Today on February 11th, the European Council president Mr Van Rompuy will call for an informal summit to come up with a re-launch strategy of the Lisbon Agenda. As a reminder, the Lisbon European Council in March 2000 identified among many other indicators R&D investment as essential “to make the EU the most competitive and dynamic knowledge-based economy of the world”.
Reading the R&D market today, nothing has changed from the old ESPRIT days of the 80’s, when the European Communities realized that it was falling seriously behind the US and Japan, and that research in the EU was too fragmented to produce comparable results. Being a ten year plan, the agenda runs off this year and the new 2020 plan needs to be developed. The fact that the Agenda expires is in itself not a sufficient basis to legitimize the new 2020 Strategy. What the EU needs is a renewed growth, employment and social cohesion strategy since Lisbon was not able to fulfill the advantages of a Europe-wide coordination of economic and employment policies.
The Lisbon Agenda has failed, at least in the field of R&D&i; EU overall performance of R&D investment in terms of GDP merely increased from 1.85% in 2000 to 1.90% in 2010; being the goal 3%. Moreover, new players including the BRICS economies are showing up with ambitious targets to compete in high technology. Although I identify with the antipathy of the Anglo-Saxons press to these COMECON-style plans by administrative decree, there is no alternative for R&D policies but to think in the long run, with consensus among all parties and the civil society. The Euro has taken away the possibility of the Member States to respond against asymmetric economic downturns and recessions through monetary or fiscal policies and currency devaluation. Therefore, strong macroeconomic policy coordination at least in the Eurozone has become inevitable.
The plan should be called “EU 2020 Strategy” and according to the European Commission should include three priorities: Creating value basing growth on knowledge, Empowering people in inclusive societies, and Creating a competitive, connected and greener economy. This time, no specific value for a goal on research investment based on the GDP has been given. These are good news since setting the goal on a specific percentage did not make any sense. Country specific plans are the right approach since the regional innovation paradox observed by Mikel Landabaso et al, may hinder lower developed countries absorb excessive public funds earmarked for R&D. Therefore, the target of 3% R&D investment is not a size that fits all EU regions. This does not mean that national plans should not be ambitious, far from it; increase the share on R&D despite pressures for fiscal consolidation is paramount.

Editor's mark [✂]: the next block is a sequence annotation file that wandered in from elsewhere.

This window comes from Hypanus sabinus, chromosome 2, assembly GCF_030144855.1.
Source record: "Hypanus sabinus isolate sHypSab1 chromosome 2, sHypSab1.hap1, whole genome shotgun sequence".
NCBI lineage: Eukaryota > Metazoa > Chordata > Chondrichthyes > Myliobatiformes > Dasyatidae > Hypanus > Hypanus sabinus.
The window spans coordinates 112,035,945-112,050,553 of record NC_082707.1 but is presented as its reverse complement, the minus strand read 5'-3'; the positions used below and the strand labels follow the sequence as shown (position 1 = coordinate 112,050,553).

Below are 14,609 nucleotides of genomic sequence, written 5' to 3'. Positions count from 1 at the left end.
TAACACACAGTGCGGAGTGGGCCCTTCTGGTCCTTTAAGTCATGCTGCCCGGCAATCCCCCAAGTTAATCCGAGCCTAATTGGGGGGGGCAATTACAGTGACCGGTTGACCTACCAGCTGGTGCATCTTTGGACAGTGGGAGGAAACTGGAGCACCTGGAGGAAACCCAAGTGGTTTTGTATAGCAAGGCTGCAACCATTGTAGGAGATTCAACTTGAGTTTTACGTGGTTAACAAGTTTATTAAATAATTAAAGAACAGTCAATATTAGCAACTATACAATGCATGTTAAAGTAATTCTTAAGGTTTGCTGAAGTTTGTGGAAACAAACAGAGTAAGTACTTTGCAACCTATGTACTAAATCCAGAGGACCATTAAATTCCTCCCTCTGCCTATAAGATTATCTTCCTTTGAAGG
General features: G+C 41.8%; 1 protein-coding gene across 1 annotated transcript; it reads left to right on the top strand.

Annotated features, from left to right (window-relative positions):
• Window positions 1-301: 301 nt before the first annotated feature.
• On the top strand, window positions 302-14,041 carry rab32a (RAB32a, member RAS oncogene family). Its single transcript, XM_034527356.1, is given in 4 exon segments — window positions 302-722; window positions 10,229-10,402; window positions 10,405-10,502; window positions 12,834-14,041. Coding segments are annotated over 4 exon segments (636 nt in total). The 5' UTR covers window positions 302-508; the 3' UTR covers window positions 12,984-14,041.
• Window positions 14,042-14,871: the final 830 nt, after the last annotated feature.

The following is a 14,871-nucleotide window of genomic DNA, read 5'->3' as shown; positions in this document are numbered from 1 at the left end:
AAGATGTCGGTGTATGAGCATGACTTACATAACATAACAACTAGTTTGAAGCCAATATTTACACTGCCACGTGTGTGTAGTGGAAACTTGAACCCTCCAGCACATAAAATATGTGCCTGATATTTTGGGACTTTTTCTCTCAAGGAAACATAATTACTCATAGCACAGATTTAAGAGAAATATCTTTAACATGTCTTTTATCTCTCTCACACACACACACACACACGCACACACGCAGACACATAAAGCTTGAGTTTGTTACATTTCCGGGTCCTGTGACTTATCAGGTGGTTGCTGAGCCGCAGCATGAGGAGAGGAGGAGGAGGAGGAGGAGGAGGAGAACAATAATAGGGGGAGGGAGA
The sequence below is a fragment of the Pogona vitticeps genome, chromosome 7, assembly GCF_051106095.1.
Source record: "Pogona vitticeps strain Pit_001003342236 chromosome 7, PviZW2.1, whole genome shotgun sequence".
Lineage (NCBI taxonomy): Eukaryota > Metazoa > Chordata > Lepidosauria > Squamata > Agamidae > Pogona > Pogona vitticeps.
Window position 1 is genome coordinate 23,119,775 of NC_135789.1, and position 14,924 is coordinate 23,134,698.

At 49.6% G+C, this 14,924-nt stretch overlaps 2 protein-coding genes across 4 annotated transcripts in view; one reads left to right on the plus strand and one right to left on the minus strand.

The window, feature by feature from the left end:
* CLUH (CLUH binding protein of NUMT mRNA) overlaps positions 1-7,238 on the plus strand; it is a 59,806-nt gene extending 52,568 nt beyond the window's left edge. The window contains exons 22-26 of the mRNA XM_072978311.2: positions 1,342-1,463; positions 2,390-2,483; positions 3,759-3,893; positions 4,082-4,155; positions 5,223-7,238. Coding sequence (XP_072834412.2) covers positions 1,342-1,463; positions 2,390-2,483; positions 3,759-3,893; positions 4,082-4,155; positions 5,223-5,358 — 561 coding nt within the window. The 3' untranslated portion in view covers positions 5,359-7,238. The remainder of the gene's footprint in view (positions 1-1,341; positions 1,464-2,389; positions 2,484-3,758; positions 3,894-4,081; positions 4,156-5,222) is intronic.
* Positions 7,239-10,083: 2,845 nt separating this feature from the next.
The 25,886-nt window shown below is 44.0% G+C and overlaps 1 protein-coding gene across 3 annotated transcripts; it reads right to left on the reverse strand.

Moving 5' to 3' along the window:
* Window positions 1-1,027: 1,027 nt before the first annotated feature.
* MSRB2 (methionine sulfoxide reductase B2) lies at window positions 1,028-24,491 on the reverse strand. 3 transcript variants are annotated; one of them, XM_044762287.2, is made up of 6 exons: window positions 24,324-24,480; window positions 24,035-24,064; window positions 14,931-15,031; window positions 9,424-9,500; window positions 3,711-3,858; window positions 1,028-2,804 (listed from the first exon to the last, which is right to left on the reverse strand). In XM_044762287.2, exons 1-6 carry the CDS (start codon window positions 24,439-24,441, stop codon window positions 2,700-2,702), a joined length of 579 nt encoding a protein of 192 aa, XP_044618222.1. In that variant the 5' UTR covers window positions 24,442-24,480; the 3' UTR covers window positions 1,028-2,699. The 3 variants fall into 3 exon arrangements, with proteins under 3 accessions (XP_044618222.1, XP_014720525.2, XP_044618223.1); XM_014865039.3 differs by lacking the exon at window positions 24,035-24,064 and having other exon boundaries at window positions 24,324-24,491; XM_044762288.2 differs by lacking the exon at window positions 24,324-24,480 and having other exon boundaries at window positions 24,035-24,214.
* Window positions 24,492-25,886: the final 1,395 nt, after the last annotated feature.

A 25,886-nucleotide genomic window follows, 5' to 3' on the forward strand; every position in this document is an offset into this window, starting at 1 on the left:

Since no country contradicts, the debate circles around governance. TheOpen Method of Coordination (OMC) has proved to be a weak instrument and some suggest to include incentives and sanctions. The club-med (formerly PIGS) and Belgium appears to embrace that idea but France and Germany would prefer a softer mechanism. There is no question what the UK’s position will be. The southerners appear to like the idea of the “blame it on Brussels” policy. They push for tighter controls at EU level to have an easier hand when translating it into national action. Something similar occurred during the Greek debt crisis last week where Greeks appeared to be comfortable with EU tutelage.
While I am not a friend of a sanction’s mechanism, there is no doubt that the EU Council can not come up with anything similar to Lisbon. Only a fundamentally new approach on policy coordination will determine whether the strategy will turn out to be successful or not. Incentives, – for instance the right to issue EU bonds, or rewarding strong performers with additional structural funds, among others, – seem to be the only way to assure some kind of ownership. Remember how disciplined countries became when they had to comply with convergence criteria to enter the euro. And why not trying something else for a change?!